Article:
Rabbi David Etengoff
287 results total, viewing 1 - 10
Parashat Nitzavim, the concluding Torah portion of 5782 and the prelude to Rosh Hashana, promises that Hashem will gather us unto Him, regardless of how far away we may be: Even if your exiles … more
Our parasha, Ki Tavo, contains a statement that poses a distinct exegetical challenge: “This day (hayom hazeh), Hashem, your G-d, is commanding you to fulfill these statutes (chukim) and … more
The concluding section of our parasha, Re’eh, focuses on the moadim that we encounter throughout the year. Herein, we are met with two pasukim, the first in reference to Shavuot and the … more
The first pasuk in our parasha, Eikev, contains the phrase, “v’haya eikev tishm’un eit hamishpatim ha’aleh.” There are a variety of classical approaches regarding … more
Our sefer and parasha, Devarim, begin with the celebrated pasuk: “These are the words (aleh hadevarim) which Moshe spoke to all of the Jewish people on that side of the Jordan in the … more
Parashat Matos begins with the topic of hafarat nedarim (revocation of vows) by a father on behalf of his daughter, and by a husband for his wife. The general outlines of this mitzvah were … more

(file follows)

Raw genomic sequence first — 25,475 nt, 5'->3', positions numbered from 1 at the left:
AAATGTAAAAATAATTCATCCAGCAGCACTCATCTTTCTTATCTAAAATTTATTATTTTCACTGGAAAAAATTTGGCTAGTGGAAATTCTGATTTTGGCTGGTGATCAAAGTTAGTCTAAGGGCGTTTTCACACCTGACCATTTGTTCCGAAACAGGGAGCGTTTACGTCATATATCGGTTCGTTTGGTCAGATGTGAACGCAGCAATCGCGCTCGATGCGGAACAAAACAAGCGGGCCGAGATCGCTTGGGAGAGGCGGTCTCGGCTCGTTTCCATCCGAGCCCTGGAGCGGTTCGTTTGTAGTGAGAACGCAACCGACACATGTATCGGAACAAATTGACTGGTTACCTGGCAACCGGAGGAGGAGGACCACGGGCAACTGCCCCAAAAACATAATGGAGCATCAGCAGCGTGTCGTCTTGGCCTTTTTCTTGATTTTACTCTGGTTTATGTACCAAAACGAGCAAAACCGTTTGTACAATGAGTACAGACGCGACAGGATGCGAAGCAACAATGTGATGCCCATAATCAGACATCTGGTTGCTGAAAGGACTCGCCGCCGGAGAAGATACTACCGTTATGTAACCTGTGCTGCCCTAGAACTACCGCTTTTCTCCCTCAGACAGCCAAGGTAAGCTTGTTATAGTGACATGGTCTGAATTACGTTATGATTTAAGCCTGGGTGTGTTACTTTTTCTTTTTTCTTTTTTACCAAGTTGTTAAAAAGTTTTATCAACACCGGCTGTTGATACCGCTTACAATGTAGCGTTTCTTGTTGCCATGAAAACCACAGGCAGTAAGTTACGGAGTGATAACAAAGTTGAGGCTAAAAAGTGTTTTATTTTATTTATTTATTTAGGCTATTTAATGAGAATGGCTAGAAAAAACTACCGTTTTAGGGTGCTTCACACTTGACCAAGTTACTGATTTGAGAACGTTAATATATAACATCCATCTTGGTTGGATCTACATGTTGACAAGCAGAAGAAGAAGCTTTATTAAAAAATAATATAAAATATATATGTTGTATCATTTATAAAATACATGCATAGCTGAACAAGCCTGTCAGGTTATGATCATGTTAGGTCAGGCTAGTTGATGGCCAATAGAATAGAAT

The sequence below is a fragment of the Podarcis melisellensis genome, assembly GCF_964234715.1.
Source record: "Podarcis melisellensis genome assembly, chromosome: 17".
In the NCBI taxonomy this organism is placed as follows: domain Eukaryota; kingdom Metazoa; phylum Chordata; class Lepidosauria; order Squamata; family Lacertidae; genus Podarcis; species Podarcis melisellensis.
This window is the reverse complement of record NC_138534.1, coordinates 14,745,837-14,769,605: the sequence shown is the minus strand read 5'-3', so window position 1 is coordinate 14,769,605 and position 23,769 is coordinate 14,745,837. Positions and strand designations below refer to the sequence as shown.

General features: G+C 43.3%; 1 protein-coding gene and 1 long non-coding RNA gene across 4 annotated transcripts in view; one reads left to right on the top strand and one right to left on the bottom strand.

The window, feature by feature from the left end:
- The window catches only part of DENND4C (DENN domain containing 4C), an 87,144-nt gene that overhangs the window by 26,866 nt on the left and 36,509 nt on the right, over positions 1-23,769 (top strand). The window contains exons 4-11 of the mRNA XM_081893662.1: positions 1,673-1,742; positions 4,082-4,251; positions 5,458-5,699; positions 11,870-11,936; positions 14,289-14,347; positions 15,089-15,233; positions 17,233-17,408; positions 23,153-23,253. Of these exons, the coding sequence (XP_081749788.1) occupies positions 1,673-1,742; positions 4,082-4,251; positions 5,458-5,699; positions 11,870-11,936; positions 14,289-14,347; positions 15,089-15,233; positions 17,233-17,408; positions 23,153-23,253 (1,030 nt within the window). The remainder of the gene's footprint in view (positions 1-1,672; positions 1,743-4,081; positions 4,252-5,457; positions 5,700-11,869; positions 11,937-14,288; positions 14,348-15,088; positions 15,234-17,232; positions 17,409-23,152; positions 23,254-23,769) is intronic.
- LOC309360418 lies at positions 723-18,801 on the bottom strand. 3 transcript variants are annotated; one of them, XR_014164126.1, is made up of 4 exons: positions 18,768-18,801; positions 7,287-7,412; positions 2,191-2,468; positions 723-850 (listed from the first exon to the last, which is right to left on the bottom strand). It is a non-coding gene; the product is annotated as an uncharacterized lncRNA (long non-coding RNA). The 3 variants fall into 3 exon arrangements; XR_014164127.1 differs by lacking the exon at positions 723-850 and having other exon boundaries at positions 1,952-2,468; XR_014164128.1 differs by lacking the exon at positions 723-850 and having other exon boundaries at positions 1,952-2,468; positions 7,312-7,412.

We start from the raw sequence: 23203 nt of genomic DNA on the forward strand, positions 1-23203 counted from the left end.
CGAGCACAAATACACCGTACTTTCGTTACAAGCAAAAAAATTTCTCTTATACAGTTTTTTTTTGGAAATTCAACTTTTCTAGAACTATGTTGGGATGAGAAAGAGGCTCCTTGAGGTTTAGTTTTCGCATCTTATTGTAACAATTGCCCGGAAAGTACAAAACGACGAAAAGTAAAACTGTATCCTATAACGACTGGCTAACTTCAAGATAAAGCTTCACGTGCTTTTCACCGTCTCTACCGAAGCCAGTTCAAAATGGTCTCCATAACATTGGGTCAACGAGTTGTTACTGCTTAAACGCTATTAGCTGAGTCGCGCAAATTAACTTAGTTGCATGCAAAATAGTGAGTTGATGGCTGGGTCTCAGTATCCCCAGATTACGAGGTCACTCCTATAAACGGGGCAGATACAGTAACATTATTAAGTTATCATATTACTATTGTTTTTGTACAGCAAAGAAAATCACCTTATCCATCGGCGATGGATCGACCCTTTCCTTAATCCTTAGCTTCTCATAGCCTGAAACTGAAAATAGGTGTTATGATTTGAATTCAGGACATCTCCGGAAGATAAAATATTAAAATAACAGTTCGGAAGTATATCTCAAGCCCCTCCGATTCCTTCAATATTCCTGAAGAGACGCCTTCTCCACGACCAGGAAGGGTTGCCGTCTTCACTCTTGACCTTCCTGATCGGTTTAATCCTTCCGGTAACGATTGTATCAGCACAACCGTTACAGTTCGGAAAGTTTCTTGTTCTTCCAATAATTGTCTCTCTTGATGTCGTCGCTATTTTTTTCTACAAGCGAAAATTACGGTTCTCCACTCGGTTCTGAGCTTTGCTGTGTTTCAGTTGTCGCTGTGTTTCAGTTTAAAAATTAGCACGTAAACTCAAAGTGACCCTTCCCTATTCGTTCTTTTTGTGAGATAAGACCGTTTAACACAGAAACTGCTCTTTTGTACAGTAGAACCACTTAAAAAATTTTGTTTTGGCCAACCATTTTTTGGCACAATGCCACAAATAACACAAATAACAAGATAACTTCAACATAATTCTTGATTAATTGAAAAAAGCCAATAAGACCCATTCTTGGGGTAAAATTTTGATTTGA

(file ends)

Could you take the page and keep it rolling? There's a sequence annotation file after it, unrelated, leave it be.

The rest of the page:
The saddest part of our parasha is Hashem’s declaration to Moshe forbidding him from entering Eretz Yisrael: Hashem said to Moshe, “Go up to this mount Abarim and look at the land … more
The namesake of our parasha is Balak, King of Moab. He correctly believed that his country was existentially threatened by the fledgling Jewish nation. As such, he sought to annihilate us before … more
Chapter five of Pirkei Avot tells a poignant tale: “With ten tests our forefathers tested Hashem in the desert, as is stated … ‘they tested Me these ten times, and did not … more
The namesake of our parasha, Shelach, is found in its second verse: “Send out for yourself (shelach lecha) men who will scout the Land of Canaan, which I am giving to the children of … more
1 | 2 | 3 | 4 | 5 | 6 | 7 29 | Next »